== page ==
Article Archive

The Industry: Alison Barnes Interview

Author: Darryn King
Friday, 8 August 2008
Many would know her as Abbie Cornish’s replacement in the satirical SBS lifestyle program Life Support – she played Penne, the streetwise ‘youth’ presenter. Alison Barnes, researcher and script developer for Golden Universal Films, was writing for her character even then and, these days, she’s wholly committed to the writing process, as a film writer and aspiring auteur. She spoke to Darryn King.

Many people would know you from your worn on Life Support…
Yeah, that’s right. I was an actor. I did a little bit of writing in Series 2 for my character, Penne. I sort of toyed a little bit once I got comfortable.

So how did you get into acting for television-
I was into performing in high school and then became a member of the State Schools Drama Company. I don’t know if it’s still running, but people from state schools got together and do plays and tours. When I moved to Sydney I got with ATYP and did lots of shows. Then I got an agent, and through that I got Life Support.

How did you get from there to where you are now-
I was doing acting – and then I realised I needed to diversify because you’re not going to get much work, apart from one per cent of the acting population.
So I went back and did a Media Arts degree at UTS, played around with film and made some shorts. At the end of last year I did a short that I wrote and directed.
I got a job with a Chinese-Australian film company called Golden Universal Film – what I’m doing with them is coming up with ideas for Chinese-Australian TV films.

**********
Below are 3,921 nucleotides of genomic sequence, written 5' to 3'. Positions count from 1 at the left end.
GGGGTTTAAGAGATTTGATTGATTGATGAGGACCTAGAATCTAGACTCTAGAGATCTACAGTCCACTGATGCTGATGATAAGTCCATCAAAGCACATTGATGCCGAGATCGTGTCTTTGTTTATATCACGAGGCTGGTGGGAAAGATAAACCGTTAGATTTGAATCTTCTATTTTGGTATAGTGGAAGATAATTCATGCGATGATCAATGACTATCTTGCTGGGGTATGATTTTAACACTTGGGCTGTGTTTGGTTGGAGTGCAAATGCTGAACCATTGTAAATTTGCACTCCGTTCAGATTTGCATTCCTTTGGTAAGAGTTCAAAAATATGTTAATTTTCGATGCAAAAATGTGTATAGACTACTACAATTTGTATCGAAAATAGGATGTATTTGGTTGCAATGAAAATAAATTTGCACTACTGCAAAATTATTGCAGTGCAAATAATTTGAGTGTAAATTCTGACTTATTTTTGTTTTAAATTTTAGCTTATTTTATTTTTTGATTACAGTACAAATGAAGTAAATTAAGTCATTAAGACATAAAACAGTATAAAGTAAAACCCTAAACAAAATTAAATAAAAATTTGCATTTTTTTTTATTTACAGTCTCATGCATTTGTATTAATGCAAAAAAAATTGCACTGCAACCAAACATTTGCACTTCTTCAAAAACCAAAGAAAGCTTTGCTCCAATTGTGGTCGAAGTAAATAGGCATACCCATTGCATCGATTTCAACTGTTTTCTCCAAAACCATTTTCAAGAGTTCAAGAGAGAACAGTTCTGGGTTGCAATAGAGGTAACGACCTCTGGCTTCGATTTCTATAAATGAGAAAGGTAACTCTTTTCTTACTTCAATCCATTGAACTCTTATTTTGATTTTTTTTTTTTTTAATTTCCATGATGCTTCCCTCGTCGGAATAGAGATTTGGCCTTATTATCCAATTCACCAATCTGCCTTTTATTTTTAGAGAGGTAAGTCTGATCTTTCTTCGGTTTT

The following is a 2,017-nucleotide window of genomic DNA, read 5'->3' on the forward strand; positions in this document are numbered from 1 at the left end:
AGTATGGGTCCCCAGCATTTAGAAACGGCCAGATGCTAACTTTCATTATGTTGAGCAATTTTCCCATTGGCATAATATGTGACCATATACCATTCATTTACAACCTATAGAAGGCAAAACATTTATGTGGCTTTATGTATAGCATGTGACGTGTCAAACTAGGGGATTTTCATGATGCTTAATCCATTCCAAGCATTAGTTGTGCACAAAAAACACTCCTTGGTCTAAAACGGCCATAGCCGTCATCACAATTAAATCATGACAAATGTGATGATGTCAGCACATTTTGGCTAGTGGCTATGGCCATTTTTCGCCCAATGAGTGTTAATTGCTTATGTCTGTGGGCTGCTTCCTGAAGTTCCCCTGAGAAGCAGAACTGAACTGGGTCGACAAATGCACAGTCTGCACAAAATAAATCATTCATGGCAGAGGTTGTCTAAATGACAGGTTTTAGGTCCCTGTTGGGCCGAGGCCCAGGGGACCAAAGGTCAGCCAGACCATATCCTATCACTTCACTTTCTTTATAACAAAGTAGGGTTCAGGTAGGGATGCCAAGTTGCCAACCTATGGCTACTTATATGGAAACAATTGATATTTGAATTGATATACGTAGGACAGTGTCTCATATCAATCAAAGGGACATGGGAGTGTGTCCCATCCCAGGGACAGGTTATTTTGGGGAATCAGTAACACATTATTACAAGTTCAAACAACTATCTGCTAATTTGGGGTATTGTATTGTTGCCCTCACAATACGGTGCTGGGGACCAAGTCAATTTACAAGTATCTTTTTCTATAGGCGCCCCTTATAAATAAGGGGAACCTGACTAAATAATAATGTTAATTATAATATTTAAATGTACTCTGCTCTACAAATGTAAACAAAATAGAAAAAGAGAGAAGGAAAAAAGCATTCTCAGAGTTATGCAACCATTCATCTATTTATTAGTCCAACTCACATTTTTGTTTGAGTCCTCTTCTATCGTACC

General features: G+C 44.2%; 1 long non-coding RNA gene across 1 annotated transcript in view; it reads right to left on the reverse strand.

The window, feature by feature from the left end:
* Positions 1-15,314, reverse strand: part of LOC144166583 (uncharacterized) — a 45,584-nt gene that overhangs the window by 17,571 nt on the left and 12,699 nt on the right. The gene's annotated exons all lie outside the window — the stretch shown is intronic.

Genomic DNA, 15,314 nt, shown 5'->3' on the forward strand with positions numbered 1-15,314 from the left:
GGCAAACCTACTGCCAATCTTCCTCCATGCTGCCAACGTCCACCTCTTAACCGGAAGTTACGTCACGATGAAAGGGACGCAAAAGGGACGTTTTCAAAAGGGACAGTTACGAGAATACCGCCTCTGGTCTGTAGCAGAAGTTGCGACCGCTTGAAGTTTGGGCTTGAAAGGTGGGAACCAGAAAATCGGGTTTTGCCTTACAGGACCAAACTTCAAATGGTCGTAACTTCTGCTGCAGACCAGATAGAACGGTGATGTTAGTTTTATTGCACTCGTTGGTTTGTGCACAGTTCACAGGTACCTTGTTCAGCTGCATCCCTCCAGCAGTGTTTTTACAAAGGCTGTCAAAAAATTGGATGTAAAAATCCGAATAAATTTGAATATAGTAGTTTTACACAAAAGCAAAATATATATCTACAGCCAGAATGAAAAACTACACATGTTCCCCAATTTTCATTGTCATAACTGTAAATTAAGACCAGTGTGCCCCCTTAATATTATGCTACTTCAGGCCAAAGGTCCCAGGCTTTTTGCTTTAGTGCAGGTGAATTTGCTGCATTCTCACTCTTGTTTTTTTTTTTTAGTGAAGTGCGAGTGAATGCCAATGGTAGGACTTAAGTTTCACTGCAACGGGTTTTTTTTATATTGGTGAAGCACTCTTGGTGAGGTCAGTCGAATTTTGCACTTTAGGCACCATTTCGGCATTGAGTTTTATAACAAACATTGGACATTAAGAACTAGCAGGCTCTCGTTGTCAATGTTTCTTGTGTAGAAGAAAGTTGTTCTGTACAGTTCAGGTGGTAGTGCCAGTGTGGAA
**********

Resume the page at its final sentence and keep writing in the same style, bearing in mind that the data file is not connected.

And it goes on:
What does Golden Universal do-
What they’re trying to do – and they’ve just had the green light from China – is make films in rural NSW. And I’m writing them. What will probably happen is that someone who actually speaks Mandarin will come out and we’ll write the scripts together. So it’s a bit wacky.

How did you get the job in the first place-
I got the job through a friend, actually, who also works in the industry.

What sort of films are you working on for Golden Universal-
They’re actually kinda tailored to the Chinese market. It’s quite a far cry from Life Support! They’re sort of coming-of-age adventure action stories.

So what does a typical day involve- Just strapping yourself to your computer and writing-
Yeah, for the last month or two, that’s what I’m doing basically: just writing. I write all my ideas down – for each synopsis or film proposal I write 20 or 30 pages and spend my time refining it.

What stage are you at with the film projects-

We’ve just sent the treatments to Beijing today, and we’re waiting for them to tell us which ones they want to develop.

Do you write by yourself or in a team-
I write independently, then I have a meeting with the two other people I work with. They throw around ideas and critique where I’m at, and I take those ideas and go away and work on it again. It’s not very glamorous!

Where are your aspirations then-
Well, if these productions get up and running, then I will probably be involved with the on-set production of the work – and I would say that that’s what I’d like to see myself doing. Probably making my own films… I mean everyone says that, but I do like the idea of being an auteur, and for me there is a natural connection between writing an idea and realising it onscreen. I have a real passion for writing – for me it’s just another way to explore my creativity – but I would say I’m just as passionate about producing.

No acting-

Yeah, at the moment I’m not interested in pursuing acting, I’ve kind of moved away from that a bit. But I would never say I’d never do it if the opportunity came up.

What advice would you give to anyone wanting to write for the screen-
Be disciplined I guess. Probably to be prolific – which is what I’m beginning to learn. You know, words are not precious, just write whatever.
To an extent I think it is who you know – I think the industry’s a little bit in-bred… That’s probably not a good thing to say, but I think it is! But, if you’re passionate about something, just do it, basically.

Get more career advice and read more interviews like this in Career FAQs Entertainment, or online at